While we welcome discussions and debate about our coverage, this morning's blog post by Sean Craig on Canadaland about a story from two years ago is based on several misrepresentations. It is misleading and is ultimately damaging to us as a news organization. Despite reaching out to us over the weekend for a response, Mr. Craig deliberately made false assumptions and left out important facts.
More than 320 people from 15 countries packed into a conference on investigative journalism in Winnipeg and heard a consistent message: holding powerful interests to account is essential to democracy. The opening tone was set by Peter Mansbridge who said that even in tough economic times, news organizations must continue to invest in serious reporting and investigative journalism.
Do newsrooms want to be disconnected artists, or make a difference in the lives of the communities they serve? That almost seems like a rhetorical question but when a media association executive posed it at a gathering of journalists, he received a good deal of reaction from the audience. At CBC News, we know that stories and programs have a much greater impact when people can relate them to their own lives.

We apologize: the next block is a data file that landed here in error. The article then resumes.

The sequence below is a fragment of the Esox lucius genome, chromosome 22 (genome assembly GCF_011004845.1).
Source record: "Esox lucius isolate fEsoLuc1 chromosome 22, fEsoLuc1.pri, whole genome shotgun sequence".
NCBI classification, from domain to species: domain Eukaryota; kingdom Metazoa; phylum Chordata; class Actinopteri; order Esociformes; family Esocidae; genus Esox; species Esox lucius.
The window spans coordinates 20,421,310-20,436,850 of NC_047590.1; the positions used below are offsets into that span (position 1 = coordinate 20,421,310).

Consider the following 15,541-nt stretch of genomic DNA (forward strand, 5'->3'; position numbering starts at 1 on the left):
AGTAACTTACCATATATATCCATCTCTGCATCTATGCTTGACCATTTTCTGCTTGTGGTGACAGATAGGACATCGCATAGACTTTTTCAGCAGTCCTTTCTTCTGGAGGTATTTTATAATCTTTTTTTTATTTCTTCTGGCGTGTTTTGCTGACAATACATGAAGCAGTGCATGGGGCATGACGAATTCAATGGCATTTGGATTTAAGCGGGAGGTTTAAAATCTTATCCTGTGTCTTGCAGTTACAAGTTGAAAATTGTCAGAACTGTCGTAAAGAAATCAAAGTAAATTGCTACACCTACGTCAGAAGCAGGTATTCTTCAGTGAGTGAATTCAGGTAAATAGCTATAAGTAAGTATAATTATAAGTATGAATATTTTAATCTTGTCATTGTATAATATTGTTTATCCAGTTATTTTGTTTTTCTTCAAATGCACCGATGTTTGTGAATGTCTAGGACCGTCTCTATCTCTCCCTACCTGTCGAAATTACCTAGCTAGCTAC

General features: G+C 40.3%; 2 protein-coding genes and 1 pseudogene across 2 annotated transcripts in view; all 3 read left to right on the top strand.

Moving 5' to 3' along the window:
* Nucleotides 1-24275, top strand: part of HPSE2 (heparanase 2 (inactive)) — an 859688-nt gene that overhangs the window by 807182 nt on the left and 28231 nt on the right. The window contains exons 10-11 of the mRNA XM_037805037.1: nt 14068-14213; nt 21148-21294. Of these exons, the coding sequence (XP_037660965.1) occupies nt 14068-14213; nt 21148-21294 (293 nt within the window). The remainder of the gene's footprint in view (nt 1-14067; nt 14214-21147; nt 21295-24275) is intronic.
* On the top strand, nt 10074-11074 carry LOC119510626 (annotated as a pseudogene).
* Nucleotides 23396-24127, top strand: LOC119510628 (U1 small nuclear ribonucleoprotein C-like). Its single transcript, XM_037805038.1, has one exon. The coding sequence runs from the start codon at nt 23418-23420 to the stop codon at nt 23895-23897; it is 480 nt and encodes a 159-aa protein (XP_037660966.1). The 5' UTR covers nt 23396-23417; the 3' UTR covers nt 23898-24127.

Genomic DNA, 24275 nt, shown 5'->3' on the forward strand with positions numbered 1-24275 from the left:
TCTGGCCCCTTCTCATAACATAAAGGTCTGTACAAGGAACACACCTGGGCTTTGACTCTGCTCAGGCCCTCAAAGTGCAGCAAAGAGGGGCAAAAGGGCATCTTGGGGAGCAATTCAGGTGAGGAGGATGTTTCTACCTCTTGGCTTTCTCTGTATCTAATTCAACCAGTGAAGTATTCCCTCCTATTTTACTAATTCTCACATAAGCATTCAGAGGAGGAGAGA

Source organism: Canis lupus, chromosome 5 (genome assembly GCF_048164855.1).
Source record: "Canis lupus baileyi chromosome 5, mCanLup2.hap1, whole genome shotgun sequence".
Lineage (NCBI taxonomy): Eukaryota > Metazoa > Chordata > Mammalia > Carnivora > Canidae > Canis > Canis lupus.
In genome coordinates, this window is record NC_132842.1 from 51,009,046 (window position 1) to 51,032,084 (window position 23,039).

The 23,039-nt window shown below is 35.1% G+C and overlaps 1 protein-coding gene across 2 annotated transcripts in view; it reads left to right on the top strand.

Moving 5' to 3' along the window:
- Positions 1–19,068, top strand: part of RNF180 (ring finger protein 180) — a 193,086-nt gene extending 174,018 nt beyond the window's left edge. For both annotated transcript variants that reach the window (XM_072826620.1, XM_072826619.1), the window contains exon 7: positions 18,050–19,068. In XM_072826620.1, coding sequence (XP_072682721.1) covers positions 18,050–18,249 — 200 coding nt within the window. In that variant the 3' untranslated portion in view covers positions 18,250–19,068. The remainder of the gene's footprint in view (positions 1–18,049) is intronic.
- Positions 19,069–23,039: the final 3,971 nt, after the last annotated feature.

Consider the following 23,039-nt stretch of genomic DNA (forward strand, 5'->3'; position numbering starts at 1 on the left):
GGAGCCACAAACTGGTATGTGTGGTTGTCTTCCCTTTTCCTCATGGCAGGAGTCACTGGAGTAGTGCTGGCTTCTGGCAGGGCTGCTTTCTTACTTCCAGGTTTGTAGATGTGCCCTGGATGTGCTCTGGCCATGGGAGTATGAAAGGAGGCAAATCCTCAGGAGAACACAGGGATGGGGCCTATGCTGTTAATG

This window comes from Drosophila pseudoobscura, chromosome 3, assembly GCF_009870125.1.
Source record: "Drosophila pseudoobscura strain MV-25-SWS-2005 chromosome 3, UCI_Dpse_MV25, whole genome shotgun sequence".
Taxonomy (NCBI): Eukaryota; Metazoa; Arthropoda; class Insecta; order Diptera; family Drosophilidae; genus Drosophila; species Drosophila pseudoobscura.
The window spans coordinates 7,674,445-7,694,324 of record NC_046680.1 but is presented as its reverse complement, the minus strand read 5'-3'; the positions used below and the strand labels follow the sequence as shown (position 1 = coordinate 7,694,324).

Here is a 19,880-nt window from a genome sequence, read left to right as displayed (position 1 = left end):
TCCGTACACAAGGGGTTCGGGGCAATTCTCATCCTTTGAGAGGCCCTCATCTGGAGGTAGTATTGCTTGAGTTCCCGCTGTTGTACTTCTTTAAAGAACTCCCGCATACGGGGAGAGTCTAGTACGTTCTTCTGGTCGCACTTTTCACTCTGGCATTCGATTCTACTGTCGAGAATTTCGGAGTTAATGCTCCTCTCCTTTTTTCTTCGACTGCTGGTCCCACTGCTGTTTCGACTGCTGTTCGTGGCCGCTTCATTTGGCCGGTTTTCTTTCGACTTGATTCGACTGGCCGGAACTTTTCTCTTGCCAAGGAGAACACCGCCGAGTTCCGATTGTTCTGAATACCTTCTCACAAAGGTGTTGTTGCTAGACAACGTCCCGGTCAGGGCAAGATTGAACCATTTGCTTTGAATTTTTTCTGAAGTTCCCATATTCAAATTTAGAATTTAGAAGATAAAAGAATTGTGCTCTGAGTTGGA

We've received a number of questions in recent weeks about Rex Murphy and his views on the oil industry. People have taken note that among his various public engagements, Rex has delivered speeches supportive of oilsands developments based on their economic benefit. And he's been critical of those opponents who, he believes, overstate the environmental dangers.
Something amazing has been happening in the CBC News commenting community over the last 6 months. The number of people commenting and the number of comments being posted has been growing exponentially. In fact, in the last six months, the volume of comments has doubled. CBC News reporting and story-telling is increasingly becoming the starting point for national conversation.
CBC News has a really sophisticated audience that asks us a lot of challenging questions. A couple of smart ones recently have focused on how we identify people that appear in our stories or programs. More precisely, they mean how much background information we give you about those people.
Everybody knows we've had big news stories lately. Stories about the typhoon in the Philippines and the mayor of Toronto have spurred lots of reaction. Sometimes, though, the most interesting debates about journalism arise from stories with a lower profile. We want to share a couple of recent rulings from the CBC Ombudsman that focus on choices we made when we told two such stories about airline bumping and campus politics.
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CBC News is committed to accountability and transparency. Jennifer McGuire, General Manager and Editor in Chief of CBC News and other senior leaders contribute to material in this space.
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